Published online by Cambridge University Press: 15 September 2022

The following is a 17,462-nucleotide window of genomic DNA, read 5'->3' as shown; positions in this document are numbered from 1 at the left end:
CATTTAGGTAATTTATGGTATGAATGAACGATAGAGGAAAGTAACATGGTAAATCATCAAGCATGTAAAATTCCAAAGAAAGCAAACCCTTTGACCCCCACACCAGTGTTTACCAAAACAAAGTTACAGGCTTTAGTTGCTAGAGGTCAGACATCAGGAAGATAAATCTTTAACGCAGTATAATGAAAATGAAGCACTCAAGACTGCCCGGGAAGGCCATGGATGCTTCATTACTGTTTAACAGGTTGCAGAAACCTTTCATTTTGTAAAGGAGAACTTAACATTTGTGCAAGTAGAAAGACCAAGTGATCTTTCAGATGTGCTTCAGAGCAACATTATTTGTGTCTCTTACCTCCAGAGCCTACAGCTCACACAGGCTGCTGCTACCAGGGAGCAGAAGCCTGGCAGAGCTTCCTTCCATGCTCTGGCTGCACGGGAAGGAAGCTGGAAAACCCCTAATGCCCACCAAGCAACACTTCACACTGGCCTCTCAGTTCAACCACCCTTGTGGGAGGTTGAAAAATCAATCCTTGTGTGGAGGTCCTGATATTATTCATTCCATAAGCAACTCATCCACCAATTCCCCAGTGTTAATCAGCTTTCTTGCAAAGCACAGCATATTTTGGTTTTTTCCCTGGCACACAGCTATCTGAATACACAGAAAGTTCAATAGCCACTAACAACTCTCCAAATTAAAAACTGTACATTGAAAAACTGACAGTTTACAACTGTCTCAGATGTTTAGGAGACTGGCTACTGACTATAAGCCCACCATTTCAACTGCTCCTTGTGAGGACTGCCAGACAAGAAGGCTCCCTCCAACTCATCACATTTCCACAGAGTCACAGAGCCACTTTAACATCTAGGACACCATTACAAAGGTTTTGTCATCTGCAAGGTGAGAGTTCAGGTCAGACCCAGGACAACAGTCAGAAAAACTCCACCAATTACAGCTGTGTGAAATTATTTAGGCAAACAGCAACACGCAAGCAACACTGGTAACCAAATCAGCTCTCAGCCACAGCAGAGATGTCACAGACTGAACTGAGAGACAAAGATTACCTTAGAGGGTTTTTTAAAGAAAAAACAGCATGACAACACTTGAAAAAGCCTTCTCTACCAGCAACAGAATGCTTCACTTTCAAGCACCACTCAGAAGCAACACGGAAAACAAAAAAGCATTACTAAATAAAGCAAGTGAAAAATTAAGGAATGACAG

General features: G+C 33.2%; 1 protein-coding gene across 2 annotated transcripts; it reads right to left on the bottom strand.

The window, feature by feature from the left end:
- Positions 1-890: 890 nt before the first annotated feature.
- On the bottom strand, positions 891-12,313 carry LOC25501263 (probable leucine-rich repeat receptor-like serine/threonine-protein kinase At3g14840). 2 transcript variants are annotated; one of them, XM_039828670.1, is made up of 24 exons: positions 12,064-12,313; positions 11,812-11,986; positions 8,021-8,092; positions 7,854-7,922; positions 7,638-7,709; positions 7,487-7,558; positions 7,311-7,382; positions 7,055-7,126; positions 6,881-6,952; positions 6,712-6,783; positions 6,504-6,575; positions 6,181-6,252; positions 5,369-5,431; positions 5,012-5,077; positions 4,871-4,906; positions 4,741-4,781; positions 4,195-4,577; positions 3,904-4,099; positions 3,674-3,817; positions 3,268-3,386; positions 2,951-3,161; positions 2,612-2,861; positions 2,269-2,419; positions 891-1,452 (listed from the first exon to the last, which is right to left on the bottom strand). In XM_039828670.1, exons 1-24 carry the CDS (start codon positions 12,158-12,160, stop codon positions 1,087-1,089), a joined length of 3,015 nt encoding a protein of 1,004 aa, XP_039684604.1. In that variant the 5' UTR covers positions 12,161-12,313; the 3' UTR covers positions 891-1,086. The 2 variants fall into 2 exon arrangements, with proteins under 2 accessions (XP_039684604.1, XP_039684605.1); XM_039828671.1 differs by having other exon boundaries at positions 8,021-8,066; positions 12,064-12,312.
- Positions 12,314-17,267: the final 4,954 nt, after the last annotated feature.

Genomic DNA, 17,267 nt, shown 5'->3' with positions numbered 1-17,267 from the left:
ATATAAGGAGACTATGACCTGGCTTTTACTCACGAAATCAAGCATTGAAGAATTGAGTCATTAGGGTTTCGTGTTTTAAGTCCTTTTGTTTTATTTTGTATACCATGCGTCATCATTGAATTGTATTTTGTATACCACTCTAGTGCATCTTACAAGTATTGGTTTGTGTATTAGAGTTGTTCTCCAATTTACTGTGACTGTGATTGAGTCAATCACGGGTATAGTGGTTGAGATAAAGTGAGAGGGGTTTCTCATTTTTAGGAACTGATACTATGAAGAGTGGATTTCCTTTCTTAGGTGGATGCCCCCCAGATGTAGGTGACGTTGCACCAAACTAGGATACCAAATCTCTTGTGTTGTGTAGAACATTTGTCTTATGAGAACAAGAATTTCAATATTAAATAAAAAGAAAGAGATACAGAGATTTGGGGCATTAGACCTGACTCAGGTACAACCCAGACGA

Is music property? If so, can it be owned – and by whom? Can it be stolen? Who gets to make money from it – and who risks being exploited? Answers to these questions all hinge on the issue of copyright: the legal instrument that defines the owner of a musical work and gives them exclusive rights to make copies of it. Copyright may seem like a marginal, even bureaucratic subject for a music textbook. Yet it is central to the history of music in the twentieth century. Without copyright, music publishing – and therefore a music industry – is almost unimaginable (Frith and Marshall 2004: 1). And copyright is the framework through which music in the twentieth century was understood legally and economically – and, consequently, morally.
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